How many times have you thought "If only I'd said that during my interview"? If you haven't done your job interview preparation properly, it's easy to think of great answers after the event.
Interviews are always nerve-wracking. You feel as if you are on trial, and you don't know the interviewer. So you don't have any knowledge of the way his or her mind works and the type of answers which might be expected to the trickier interview questions.
You can never know exactly what questions you will be asked at an interview, but you can have a reasonably good idea of at least some of the issues you are likely to face. So the trick to avoiding those post interview regrets is to be well prepared.
There are three key stages to your pre-interview preparation:
1. Research the Company.
You need to understand exactly what the company is about, where it stands in relationship to its competition and how it fits into the bigger picture of the local economy and the national and international economy f it is a major player.
The amount of knowledge you will need will depend on the level of job you are going after. If you are applying for a junior position, you will just need an overview, but don't underestimate the importance of understanding what your potential employer does.
If you know how the company operates, you'll be in a much stronger position to tailor your answers to their specific needs. And don't forget that those small details could mean the difference between success and failure. This is particularly the case if the interviewers are having difficulty choosing between two candidates.
2. Research the Job.
Make sure you know what the job entails. You won't be expected to know everything about the job but will need to have studied the job description very carefully, and you'll need to not only know what it all means, but you'll be expected to be able to show that you can do every task which is specified.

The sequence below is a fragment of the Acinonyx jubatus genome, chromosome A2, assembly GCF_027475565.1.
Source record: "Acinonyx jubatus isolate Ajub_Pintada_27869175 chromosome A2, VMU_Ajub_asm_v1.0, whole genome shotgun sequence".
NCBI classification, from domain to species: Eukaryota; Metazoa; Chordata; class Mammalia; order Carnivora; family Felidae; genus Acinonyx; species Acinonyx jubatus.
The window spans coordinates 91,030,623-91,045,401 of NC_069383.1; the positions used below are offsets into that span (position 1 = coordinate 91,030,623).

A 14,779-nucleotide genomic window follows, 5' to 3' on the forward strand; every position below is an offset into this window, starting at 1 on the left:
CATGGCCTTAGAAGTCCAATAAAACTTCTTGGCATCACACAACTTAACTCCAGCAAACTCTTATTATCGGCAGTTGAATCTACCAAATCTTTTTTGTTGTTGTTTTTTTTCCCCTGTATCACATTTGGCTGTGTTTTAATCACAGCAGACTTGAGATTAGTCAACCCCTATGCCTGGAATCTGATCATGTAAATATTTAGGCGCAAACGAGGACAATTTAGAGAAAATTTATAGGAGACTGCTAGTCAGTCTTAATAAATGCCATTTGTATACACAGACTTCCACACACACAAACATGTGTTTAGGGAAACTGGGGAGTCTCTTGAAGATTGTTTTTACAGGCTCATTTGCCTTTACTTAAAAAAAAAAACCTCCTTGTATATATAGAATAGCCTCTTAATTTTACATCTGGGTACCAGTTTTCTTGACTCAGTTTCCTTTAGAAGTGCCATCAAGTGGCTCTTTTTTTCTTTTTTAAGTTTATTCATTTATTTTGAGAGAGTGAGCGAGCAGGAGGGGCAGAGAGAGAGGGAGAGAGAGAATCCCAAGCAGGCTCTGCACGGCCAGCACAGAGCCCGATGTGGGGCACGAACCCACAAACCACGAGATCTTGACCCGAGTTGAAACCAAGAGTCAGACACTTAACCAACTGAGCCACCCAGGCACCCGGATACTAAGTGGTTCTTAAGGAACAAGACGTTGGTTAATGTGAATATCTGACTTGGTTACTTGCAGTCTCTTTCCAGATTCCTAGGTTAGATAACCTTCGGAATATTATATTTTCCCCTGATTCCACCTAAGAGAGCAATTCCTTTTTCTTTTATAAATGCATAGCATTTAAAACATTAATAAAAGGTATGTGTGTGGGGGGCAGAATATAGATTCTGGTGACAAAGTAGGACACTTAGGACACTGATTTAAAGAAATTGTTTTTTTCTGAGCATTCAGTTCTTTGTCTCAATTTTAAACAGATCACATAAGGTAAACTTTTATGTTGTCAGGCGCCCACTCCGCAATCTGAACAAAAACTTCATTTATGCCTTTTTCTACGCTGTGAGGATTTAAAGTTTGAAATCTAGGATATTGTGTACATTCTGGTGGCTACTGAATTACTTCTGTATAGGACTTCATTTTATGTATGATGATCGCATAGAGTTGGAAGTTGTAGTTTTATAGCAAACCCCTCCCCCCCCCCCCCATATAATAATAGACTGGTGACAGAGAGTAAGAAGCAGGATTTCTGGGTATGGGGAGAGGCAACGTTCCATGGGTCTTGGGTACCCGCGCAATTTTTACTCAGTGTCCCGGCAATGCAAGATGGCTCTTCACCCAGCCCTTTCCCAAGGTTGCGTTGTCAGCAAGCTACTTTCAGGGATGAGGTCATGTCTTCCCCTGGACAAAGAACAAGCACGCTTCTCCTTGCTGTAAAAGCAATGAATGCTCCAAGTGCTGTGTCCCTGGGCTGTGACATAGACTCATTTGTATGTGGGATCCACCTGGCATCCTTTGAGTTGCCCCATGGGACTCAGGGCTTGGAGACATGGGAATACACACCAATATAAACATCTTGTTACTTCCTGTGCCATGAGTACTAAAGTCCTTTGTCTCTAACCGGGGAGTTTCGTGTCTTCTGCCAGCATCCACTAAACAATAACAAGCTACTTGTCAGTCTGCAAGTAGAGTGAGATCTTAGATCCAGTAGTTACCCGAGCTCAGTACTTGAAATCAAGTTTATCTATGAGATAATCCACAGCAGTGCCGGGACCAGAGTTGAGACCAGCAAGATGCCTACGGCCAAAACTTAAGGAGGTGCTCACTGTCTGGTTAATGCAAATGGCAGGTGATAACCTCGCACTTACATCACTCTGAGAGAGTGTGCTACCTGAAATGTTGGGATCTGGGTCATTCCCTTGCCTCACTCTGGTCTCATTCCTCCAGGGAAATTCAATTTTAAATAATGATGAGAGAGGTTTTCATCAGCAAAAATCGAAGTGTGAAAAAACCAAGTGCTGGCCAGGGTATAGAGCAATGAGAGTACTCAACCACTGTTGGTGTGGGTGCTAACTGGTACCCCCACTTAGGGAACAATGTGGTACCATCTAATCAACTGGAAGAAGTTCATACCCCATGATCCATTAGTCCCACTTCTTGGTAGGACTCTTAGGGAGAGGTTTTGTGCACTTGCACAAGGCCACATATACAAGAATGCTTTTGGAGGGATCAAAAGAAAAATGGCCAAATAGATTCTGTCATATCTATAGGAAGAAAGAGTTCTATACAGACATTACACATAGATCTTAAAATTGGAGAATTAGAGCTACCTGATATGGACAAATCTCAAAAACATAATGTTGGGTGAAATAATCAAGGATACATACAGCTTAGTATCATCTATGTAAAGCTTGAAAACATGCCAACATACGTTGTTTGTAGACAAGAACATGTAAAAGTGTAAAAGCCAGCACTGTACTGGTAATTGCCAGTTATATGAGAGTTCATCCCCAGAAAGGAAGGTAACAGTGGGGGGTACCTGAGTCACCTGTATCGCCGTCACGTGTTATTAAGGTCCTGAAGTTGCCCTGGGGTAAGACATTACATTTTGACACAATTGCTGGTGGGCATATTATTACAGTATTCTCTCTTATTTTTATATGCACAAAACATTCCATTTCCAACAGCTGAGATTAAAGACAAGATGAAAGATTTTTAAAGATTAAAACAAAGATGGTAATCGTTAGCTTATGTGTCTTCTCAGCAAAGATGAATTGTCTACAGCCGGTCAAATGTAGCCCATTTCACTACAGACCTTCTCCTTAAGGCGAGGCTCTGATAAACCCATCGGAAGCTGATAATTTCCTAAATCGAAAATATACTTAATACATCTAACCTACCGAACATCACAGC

You should already have done this on your application, and now you will have to expand on what you wrote, and you will have to be able to give concrete examples from your experience.
This is your chance to demonstrate that you can do the job. So think in advance of the times you have done each of the aspects of the job. Think of an example of when you worked in a team, solved a complex problem or dealt with a difficult client.
3. Prepare Answers to Tricky Questions.
The first two steps have made you to answer many of the more general questions you can expect to be asked.
But you need to consider how you will respond to questions which are a little bit more difficult. It's impossible to prepare an answer for everything you might be asked, but the better prepared you are, the easier it will be to adapt your answers to any tricky questions the interviewers might throw at you.
So don't prepare exact answers and learn them by heart. This will sound contrived, and your answer is unlikely to fit the question perfectly, which will not look good. And you don't want to sound like a parrot - that's not the right impression!
Jennifer Broflowski is a blogger and contributor to resume blog